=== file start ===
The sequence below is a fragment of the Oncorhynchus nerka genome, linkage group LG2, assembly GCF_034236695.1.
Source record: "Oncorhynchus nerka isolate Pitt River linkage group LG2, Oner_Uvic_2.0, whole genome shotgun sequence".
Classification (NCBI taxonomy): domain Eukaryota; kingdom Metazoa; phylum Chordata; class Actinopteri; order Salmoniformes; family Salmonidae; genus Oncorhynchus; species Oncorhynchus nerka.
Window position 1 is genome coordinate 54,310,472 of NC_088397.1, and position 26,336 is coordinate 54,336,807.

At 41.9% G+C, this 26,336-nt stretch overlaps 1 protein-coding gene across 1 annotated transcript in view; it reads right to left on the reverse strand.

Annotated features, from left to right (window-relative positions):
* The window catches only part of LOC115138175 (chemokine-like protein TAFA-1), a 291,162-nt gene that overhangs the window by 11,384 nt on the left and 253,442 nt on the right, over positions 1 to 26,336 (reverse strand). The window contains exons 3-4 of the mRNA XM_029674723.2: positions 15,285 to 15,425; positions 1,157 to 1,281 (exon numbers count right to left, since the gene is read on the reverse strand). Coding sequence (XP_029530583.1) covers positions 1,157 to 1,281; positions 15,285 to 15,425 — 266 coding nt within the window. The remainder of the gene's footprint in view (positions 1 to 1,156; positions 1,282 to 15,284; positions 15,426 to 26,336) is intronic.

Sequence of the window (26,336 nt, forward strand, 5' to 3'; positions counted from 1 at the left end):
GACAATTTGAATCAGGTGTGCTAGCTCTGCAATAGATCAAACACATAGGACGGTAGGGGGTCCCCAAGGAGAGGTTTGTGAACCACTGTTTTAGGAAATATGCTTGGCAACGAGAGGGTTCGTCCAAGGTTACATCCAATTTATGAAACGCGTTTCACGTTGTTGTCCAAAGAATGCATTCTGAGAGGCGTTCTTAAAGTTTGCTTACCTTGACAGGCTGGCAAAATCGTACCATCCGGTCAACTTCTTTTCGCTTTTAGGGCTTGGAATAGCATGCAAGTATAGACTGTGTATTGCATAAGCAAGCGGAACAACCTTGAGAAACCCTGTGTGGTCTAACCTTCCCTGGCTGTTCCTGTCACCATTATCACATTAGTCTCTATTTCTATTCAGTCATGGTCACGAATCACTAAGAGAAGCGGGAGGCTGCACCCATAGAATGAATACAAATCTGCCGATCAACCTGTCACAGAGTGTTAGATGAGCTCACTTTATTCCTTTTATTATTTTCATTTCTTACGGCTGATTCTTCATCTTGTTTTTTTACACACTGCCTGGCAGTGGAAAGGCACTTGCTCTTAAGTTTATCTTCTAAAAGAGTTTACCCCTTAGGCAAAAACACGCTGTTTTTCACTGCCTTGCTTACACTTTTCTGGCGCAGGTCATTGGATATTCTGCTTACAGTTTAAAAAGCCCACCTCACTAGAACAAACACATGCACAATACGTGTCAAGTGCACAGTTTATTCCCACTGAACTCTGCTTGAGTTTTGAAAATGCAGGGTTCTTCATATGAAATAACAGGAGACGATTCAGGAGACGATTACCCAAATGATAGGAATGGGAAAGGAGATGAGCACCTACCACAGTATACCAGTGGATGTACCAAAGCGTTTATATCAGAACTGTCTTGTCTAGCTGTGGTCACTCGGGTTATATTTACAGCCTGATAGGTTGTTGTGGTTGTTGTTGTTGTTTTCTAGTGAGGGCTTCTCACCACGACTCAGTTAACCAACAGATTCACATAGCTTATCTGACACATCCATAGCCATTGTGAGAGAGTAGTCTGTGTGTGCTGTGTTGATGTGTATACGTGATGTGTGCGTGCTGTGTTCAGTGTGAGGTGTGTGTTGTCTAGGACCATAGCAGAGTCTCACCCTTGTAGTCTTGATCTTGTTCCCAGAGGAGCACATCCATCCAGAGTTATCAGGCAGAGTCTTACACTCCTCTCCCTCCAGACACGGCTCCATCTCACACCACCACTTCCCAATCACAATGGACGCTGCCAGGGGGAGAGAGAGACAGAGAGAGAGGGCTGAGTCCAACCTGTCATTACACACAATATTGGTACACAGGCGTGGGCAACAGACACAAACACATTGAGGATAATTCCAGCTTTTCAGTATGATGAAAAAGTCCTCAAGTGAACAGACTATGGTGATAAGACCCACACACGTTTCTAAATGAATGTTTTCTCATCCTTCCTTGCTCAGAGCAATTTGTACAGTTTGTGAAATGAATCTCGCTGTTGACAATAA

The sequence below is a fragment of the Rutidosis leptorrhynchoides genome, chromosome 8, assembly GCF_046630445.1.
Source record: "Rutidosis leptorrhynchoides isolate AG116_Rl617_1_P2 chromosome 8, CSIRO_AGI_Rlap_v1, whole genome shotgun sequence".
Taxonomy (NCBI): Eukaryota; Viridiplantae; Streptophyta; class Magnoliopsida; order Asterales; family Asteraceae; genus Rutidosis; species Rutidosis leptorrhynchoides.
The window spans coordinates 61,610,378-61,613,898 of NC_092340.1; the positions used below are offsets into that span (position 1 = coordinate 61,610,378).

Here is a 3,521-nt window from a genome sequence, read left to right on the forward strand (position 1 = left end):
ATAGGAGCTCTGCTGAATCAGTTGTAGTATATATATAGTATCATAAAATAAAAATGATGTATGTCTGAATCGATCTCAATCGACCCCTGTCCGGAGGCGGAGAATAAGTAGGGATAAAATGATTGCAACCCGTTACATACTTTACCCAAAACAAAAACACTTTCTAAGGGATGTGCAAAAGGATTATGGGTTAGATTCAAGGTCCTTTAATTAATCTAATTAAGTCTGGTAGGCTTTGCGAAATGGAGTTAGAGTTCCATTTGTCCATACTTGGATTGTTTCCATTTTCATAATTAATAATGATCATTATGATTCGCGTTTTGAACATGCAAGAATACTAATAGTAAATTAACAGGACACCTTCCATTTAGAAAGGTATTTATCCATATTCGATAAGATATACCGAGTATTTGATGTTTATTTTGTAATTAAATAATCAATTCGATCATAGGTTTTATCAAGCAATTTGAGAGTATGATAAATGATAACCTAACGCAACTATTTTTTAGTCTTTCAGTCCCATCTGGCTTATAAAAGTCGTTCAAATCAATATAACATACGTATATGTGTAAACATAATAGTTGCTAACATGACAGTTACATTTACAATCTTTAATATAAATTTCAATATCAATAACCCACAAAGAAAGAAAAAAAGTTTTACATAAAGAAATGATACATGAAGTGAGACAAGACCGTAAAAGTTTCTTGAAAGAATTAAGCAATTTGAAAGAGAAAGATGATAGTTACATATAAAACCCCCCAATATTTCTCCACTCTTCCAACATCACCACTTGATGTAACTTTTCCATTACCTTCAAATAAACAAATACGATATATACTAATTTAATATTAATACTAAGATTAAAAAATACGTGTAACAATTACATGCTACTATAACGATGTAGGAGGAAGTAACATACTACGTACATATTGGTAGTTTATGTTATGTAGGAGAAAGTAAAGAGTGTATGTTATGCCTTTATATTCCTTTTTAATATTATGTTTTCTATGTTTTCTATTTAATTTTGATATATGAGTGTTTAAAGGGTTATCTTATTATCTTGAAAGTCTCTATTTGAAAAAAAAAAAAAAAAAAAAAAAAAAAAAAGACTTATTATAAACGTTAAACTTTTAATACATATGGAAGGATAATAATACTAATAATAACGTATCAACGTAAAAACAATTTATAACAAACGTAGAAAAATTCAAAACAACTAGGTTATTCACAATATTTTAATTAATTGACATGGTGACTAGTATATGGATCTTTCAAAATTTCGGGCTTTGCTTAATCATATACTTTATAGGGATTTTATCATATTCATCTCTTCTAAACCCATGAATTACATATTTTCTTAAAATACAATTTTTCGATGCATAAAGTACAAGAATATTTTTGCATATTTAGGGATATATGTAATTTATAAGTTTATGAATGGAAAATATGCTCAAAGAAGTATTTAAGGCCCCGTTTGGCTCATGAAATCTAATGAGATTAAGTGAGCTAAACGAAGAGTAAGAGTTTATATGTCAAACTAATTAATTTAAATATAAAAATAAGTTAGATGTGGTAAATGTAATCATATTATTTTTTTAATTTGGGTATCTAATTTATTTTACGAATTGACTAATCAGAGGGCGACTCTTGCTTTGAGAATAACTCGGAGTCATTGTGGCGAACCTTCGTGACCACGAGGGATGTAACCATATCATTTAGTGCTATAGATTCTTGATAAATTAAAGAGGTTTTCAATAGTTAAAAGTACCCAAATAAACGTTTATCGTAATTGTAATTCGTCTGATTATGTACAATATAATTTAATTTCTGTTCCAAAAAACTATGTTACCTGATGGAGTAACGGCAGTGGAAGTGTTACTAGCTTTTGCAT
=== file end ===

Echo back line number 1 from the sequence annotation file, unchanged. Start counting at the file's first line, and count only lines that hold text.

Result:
The sequence below is a fragment of the Oncorhynchus nerka genome, linkage group LG2, assembly GCF_034236695.1.